Re: comments on PGP *5*
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On Tue, 15 Sep 1998, Joseph Carter wrote:
>Hint: NEVER EVER accept binary-only encryption.
Heh, yep. I'm actually sufficiently paranoid that when I packaged
my own compiles of PGP into /usr/local, I gave the packages sufficiently
high version numbers that nothing would attempt to replace them :)
>> combination, would you? The safe is provided for company use only. If
>> you want your own safe, nobody's stopping you from going out to Wal-Mart
>> and buying one, and then you don't have to share the combination with
>> anyone. This is exactly what the situation is with PGP.
>...by circumventing the purpose, that only someone with private key and pass
>phrase can decrypt mail. The proper way of allowing this would be to give a
This is irritating. Take a look at how it works again. Only
someone with the private key and pass phrase can decrypt mail. In the
case of ARR, only someone with the private key matching the public key
of the original intended recipient, or the private key matching the ARR
public key can decrypt the mail. This is the correct way of handling
this. My objection is that there are no warnings plastered over such
transmissions, and that since most companies are well aware that
individuals send and receive personal information (and wisely allow it
for morale reasons), that failing to warn employees that messages they
encrypt can be read by the company is a form of deception.
As a side note to this, you should never use PGP for authentication
from a computer within a highly secured area. Encrypt without signing.
Some of those systems have keystroke grabbers recording everything.
>copy of the private key to your boss, extracting it in plain form directly
>to floppy (you DO NOT EVER put an unencrypted key on your hard drive unless
>you are EXTREMELY stupid) Your boss then encrypts the key with his or the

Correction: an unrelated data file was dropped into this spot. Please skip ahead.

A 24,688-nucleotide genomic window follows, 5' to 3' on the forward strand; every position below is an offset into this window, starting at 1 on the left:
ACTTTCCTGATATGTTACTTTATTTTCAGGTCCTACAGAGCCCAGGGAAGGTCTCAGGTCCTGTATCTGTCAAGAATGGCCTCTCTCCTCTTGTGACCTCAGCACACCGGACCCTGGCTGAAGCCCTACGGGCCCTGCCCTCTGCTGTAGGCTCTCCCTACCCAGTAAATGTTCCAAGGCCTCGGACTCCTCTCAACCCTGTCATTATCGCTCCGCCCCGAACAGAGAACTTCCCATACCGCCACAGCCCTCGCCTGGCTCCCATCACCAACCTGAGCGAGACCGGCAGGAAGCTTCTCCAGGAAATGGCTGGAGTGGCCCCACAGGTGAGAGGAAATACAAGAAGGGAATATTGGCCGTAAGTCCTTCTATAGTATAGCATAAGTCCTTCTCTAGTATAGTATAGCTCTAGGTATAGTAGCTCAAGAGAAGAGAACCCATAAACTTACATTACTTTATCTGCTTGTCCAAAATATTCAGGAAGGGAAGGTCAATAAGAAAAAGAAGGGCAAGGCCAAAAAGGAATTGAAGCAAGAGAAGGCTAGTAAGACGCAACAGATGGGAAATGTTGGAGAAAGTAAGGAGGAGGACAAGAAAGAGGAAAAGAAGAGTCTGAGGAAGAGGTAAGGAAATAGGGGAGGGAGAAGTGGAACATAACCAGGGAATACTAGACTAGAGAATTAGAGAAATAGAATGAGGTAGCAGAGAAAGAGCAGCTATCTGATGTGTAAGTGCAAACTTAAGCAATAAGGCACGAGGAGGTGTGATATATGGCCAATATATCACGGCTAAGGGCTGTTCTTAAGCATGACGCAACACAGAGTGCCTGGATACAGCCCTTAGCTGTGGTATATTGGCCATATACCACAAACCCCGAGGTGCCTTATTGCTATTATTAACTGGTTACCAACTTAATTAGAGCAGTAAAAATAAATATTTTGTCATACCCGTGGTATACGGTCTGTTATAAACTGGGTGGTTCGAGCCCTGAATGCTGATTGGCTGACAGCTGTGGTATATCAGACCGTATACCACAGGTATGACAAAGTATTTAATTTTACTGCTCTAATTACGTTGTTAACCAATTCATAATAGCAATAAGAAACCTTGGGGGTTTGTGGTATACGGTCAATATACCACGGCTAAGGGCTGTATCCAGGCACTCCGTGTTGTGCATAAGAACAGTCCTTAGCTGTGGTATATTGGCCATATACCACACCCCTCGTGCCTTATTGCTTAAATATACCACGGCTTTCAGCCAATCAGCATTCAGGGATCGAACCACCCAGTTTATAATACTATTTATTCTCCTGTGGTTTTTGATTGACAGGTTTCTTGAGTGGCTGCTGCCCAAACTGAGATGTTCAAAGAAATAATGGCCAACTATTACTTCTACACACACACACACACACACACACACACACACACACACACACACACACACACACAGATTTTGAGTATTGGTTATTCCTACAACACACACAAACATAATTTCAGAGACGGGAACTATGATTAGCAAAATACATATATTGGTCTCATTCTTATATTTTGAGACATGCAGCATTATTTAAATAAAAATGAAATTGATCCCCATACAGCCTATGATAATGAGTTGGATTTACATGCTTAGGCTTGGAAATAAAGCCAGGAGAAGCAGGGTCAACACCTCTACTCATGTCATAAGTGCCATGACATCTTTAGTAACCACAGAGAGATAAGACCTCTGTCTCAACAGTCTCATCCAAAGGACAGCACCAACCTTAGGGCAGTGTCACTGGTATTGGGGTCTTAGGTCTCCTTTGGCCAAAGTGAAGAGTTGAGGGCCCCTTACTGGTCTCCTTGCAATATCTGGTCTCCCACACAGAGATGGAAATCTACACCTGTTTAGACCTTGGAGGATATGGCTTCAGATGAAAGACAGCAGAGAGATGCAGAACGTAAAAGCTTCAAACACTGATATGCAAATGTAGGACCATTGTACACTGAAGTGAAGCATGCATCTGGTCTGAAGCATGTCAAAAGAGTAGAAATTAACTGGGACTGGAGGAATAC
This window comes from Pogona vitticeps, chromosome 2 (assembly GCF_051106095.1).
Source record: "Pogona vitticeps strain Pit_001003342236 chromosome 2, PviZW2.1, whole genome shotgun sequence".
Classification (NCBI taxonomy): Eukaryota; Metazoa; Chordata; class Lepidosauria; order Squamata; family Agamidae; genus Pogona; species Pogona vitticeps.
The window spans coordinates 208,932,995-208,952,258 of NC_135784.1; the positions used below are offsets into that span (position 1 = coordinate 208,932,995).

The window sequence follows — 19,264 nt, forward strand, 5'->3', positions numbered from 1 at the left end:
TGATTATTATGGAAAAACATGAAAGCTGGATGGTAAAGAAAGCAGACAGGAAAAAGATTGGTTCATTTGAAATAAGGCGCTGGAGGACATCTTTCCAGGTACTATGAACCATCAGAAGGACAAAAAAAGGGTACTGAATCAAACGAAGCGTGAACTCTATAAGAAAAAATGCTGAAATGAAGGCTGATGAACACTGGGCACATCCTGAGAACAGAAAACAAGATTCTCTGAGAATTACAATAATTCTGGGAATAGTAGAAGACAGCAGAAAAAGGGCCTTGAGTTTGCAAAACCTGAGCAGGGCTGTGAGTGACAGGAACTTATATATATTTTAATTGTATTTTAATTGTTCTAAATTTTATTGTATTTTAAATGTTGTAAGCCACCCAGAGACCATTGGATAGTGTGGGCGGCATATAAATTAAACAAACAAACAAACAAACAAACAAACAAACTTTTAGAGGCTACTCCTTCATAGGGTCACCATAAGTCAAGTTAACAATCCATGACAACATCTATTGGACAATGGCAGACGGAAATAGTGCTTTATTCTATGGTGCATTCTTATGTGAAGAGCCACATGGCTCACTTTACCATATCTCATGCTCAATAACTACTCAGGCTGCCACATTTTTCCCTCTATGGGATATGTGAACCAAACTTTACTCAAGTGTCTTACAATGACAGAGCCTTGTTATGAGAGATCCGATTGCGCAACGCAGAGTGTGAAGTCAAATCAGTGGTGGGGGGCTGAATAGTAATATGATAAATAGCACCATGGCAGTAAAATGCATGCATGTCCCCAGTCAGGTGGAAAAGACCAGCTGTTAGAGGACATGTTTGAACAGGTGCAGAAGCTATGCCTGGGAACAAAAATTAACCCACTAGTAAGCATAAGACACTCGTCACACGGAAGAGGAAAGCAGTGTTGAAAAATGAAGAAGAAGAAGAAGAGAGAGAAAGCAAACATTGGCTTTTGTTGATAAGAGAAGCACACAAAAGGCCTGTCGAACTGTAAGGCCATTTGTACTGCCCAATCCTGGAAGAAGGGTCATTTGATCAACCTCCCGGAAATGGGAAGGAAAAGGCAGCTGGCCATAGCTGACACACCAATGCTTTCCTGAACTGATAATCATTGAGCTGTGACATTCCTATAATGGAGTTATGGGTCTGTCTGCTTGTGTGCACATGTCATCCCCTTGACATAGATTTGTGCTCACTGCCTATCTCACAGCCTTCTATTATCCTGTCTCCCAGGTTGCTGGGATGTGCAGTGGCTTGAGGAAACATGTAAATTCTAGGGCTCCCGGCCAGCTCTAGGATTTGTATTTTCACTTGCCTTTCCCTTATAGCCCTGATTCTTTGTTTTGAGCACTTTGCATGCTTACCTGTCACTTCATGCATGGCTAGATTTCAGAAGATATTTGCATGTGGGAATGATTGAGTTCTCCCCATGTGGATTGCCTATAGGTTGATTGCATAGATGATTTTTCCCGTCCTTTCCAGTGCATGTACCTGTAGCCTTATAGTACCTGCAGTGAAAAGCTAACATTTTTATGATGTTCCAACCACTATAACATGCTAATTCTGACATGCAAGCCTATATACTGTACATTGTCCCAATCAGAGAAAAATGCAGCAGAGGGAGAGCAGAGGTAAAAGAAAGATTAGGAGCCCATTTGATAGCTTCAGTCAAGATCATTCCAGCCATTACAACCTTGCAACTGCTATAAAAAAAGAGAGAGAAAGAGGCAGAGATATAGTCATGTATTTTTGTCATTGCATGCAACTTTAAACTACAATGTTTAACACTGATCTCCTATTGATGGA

>company's pass phrase---which should be kept locked in a secure but offsite
No! This is the wrong way of doing things! First off, to be
useful, you'd have to store the passphrase to said key at the same
time. Without that, you still can't read mail to the employee.
Second, you'd have to make sure that the employee always encrypted not
only to the intended recipient, but to himself. This is just about
the same as using an ARR, except that you're now double-using a key. In
the case of a breach, not only can the attacker now read all company
mail, but he can now spoof a signed message from any such stored keys.
This includes your boss!
>Congratulations, your boss or his successors may read email sent to your
>corporate key without compromise to the security of PGP or even to your pass
>phrase. You DID wipe or outright destroy that floppy didn't you? Probably
If the key is compromised, you can pretty well guess that the
passphrase was also compromised, since the company would need access to
both the key and passphrase for this to be useful.
>an extended stay on a bulk eraser would eliminate any useful magnetic
>traces, even if you're paranoid. And the process can be automated with a
My understanding is that this is not correct. The reason for the
large number of random overwrites in a secure wipe is precisely because
this is not correct. Even a powerful bulk eraser will leave traces.
>batch file (or even a compiled batch file) to make sure nobody screws it up.
>And YES, you can have batch files in windoze! I used them all the time,
No! This is again the wrong solution. Windows may arbitrarily
leave data stored in the swapfile, including a copy of the key itself in
a worst-case type scenario. Do not use Windows for any kind of
>Oh wait. There's no way a pointy hair would understand all of that.
Considering that even the computer-adept get confused on these
issues, that's one thing I can agree with.
Secure message recovery is not as simple as it looks, but give the
PGP folks some credit. They did make a reasonable attempt to think it
Zed Pobre <email@example.com> | PGP key on servers, fingerprint on finger
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